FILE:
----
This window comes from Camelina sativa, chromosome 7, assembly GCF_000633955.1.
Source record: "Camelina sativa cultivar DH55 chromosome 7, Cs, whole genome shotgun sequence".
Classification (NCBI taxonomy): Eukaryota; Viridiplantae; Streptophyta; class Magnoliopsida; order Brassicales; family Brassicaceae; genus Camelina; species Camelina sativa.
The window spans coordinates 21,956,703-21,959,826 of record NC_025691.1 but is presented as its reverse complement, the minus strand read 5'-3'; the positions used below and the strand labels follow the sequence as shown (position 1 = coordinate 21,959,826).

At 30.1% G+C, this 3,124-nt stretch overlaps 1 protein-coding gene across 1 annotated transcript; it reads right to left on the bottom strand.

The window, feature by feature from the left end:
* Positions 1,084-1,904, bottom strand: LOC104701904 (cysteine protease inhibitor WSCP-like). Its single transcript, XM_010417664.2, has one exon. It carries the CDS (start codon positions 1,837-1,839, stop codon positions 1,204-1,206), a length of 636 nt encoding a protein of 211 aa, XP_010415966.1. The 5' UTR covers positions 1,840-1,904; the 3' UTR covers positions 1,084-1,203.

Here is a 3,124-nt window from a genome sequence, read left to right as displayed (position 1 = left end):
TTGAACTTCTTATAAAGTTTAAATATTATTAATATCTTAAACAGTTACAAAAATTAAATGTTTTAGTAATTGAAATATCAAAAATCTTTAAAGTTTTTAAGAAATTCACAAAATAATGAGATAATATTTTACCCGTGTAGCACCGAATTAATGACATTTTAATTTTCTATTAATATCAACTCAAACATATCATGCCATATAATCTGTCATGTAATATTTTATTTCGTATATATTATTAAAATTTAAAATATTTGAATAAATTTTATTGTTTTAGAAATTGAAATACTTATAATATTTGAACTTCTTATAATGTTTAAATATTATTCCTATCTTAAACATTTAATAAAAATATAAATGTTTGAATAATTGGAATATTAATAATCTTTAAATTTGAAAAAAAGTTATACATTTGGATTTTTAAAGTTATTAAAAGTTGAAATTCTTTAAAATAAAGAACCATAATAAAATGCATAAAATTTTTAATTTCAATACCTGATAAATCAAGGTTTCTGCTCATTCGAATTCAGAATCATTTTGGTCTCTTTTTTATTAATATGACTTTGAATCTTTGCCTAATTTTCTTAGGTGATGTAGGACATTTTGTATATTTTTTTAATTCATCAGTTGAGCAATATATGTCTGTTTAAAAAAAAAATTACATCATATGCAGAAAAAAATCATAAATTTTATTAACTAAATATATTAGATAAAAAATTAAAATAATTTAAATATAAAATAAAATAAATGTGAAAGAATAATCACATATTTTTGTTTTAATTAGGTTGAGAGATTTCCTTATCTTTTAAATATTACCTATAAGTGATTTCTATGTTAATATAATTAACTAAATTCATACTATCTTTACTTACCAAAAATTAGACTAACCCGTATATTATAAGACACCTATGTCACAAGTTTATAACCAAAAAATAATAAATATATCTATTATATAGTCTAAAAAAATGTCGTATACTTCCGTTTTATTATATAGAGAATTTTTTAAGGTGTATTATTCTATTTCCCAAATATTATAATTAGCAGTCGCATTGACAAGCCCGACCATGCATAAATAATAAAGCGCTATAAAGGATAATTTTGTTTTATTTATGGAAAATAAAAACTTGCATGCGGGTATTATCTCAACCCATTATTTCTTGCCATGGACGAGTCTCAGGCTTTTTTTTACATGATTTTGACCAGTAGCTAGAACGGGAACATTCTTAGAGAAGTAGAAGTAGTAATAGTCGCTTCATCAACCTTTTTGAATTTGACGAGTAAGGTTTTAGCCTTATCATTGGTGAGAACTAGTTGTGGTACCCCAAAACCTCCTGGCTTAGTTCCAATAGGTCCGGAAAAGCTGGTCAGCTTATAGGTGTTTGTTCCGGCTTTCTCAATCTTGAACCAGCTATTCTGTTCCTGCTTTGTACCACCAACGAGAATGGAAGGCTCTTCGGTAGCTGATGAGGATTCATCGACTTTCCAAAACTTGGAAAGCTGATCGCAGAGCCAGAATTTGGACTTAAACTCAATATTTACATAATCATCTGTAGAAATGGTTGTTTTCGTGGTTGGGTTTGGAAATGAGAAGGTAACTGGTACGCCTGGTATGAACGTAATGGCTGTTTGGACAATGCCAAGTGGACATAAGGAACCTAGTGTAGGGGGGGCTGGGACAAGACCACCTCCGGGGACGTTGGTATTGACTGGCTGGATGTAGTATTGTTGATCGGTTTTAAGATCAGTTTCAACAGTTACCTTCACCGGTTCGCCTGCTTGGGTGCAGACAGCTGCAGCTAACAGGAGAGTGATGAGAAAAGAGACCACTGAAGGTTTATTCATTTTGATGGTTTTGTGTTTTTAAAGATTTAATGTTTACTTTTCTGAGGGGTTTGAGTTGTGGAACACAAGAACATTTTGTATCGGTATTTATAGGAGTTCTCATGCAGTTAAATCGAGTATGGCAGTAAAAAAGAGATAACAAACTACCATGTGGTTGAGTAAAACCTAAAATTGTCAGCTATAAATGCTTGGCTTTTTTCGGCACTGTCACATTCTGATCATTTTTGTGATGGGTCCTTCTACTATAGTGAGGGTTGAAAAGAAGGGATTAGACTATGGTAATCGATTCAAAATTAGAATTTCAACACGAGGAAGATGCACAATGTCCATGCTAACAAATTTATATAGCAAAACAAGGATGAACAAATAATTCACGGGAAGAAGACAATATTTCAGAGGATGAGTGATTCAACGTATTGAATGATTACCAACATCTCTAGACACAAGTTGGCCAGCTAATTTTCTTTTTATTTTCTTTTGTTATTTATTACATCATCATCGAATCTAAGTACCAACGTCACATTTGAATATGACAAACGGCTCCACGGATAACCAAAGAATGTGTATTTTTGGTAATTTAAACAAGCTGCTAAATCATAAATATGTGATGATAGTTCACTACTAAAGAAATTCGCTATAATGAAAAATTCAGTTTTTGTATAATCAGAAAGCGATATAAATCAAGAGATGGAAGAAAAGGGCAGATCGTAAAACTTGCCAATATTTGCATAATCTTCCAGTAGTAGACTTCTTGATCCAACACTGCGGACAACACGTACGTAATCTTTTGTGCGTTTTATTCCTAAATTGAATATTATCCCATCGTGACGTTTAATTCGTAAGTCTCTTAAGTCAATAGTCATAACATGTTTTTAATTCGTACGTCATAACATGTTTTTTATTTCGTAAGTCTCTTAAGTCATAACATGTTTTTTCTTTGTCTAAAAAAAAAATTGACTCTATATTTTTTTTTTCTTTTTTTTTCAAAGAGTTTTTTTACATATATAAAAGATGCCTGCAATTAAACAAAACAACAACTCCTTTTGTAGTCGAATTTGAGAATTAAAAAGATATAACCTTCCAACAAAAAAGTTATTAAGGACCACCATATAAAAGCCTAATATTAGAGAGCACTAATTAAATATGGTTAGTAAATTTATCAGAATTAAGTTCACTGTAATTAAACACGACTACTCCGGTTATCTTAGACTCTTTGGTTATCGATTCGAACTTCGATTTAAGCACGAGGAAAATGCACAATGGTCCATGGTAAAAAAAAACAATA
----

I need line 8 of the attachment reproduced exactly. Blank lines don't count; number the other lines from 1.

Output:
Here is a 3,124-nt window from a genome sequence, read left to right as displayed (position 1 = left end):